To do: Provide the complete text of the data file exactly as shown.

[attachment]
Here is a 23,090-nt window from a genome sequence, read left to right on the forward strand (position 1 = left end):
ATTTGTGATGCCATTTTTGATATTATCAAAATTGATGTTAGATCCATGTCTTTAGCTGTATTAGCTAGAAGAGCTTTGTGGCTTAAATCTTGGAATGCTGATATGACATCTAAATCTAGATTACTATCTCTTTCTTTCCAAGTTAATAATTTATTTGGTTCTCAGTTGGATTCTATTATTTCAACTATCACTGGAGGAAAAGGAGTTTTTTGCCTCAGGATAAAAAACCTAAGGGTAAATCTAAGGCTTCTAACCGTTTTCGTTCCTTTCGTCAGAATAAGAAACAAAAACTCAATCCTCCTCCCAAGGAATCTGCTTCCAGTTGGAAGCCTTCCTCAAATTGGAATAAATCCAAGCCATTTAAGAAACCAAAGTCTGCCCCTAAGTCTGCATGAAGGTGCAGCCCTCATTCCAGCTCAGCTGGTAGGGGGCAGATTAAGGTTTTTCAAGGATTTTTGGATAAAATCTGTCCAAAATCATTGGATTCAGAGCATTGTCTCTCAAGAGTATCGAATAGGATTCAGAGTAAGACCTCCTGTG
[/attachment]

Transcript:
Here is a 23,090-nt window from a genome sequence, read left to right on the forward strand (position 1 = left end):
ATTTGTGATGCCATTTTTGATATTATCAAAATTGATGTTAGATCCATGTCTTTAGCTGTATTAGCTAGAAGAGCTTTGTGGCTTAAATCTTGGAATGCTGATATGACATCTAAATCTAGATTACTATCTCTTTCTTTCCAAGTTAATAATTTATTTGGTTCTCAGTTGGATTCTATTATTTCAACTATCACTGGAGGAAAAGGAGTTTTTTGCCTCAGGATAAAAAACCTAAGGGTAAATCTAAGGCTTCTAACCGTTTTCGTTCCTTTCGTCAGAATAAGAAACAAAAACTCAATCCTCCTCCCAAGGAATCTGCTTCCAGTTGGAAGCCTTCCTCAAATTGGAATAAATCCAAGCCATTTAAGAAACCAAAGTCTGCCCCTAAGTCTGCATGAAGGTGCAGCCCTCATTCCAGCTCAGCTGGTAGGGGGCAGATTAAGGTTTTTCAAGGATTTTTGGATAAAATCTGTCCAAAATCATTGGATTCAGAGCATTGTCTCTCAAGAGTATCGAATAGGATTCAGAGTAAGACCTCCTGTG